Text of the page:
The project aims to elaborate an interdepartmental research with a view to monitoring the intergated European judicial system. The research wil analyse the degree of protection of the fundamental rights afforded by the legal rules,by administrative and judicial organs, in the relevant legal systems (national and supranational). Special attention will be devoted to a comparative analysis of the Italian Costitution and of the European Charters (EU Charter of Fundamental Rights, the European Convention on Human Rights), as well as to the interpretation and application of such rights by the national and supranational courts (the European Court of Justice, the European Court of Human Rights).
The European Charter of Fundamental Rights (Charter), as approved by the Heads of State and Government at the Nice conference on 15/16 December 2000, represents an important effort of the European Communities to draft a declaration of human rights. The main function of the Charter should be to protect individuals in the EU against abusive action by EU institutions and bodies. From the point of view of the International and European law, the Charter poses a number of difficult questions. First, considering its legal status, the Charter is a non-binding declaration. So it can serve as an interpretative guideline and orientation for community organs and can have certain influence on the European Court of Justice.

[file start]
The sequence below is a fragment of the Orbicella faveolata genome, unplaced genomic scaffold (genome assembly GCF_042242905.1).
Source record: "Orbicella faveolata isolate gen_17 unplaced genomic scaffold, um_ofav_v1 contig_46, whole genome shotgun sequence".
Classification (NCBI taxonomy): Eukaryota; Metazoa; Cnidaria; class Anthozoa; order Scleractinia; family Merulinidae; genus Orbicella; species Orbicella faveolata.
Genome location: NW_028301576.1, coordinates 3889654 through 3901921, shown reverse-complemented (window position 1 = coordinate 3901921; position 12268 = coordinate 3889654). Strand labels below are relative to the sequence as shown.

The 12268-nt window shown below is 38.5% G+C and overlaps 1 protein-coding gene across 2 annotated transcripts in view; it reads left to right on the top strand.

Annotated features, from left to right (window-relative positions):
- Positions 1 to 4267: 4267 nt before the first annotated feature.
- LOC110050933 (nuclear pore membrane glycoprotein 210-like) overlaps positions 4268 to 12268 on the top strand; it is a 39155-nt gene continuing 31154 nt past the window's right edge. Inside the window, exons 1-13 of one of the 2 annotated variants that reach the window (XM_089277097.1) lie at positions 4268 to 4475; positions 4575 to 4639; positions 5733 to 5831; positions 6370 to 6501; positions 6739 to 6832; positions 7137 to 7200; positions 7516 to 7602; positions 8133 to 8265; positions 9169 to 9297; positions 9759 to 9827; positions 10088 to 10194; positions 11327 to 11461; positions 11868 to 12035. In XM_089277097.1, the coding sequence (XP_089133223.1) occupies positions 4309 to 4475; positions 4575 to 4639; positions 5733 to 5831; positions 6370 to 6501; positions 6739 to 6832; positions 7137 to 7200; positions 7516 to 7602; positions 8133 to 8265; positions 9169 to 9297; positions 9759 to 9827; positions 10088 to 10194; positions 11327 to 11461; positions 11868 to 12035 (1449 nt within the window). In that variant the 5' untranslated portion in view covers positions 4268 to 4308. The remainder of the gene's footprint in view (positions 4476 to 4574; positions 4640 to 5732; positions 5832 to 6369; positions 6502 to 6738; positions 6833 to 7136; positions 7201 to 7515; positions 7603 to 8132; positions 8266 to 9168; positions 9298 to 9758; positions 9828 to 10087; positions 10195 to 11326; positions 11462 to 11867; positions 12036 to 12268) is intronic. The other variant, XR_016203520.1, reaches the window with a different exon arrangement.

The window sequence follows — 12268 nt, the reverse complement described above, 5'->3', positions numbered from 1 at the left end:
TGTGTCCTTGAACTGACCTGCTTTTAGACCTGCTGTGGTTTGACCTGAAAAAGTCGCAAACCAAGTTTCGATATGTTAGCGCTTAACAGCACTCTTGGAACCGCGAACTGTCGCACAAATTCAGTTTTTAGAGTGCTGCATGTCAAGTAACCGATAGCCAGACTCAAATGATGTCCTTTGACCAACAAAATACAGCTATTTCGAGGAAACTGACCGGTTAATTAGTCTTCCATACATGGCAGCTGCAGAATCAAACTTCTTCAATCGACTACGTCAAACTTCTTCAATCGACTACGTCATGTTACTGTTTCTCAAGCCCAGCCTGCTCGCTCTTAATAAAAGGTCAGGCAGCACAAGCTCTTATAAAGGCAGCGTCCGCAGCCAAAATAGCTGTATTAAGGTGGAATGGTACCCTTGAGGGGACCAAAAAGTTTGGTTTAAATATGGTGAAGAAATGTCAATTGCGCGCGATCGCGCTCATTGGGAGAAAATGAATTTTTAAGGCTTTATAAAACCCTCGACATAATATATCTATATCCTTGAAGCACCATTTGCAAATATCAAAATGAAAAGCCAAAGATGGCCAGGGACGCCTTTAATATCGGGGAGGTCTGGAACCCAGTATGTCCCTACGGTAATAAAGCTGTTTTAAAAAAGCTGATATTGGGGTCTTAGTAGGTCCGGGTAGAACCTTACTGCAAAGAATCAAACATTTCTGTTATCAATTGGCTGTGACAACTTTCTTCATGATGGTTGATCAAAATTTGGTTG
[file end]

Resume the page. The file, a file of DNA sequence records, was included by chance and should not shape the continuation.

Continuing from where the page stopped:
Second, the contents ratione materiae et personae lead to the question of the relation between the Charter and other European declarations of fundamental rights and in particular the European Convention for the Protection of Human Rights and Fundamental Freedoms (ECHR). The Charter is designed to complement the ECHR in the fields of economic, social and cultural rights, but it also has an innovative nature, by conferring to the citizens protection as regards new kinds of violations of fundamental rights (information technologies, biotechnologies, etc.).
As regard the potential interpretative conflicts the articles 52 and 53 of the Charter guarantee respectively that “ Insofar as this Charter contains rights which correspond to rights guaranteed by the Convention for the Protection of Human Rights and Fundamental Freedoms, the meaning and the scope of those rights shall be the same as those laid down by the said Convention” and that “Nothing in this Charter shall be interpreted as restricting or adversely affecting human rights and fundamental freedoms as recognised, in their respective fields of application, by Union Law and international law and by international agreements…, including the European Convention for the Protection of Human Rights and Fundamental Freedoms…” (emphasis addend).
The research aims to verify the level of protection of the human rights in the European Legal System and to clarify the nature of the Charter and its contribution to the constitutionalization of the European Union.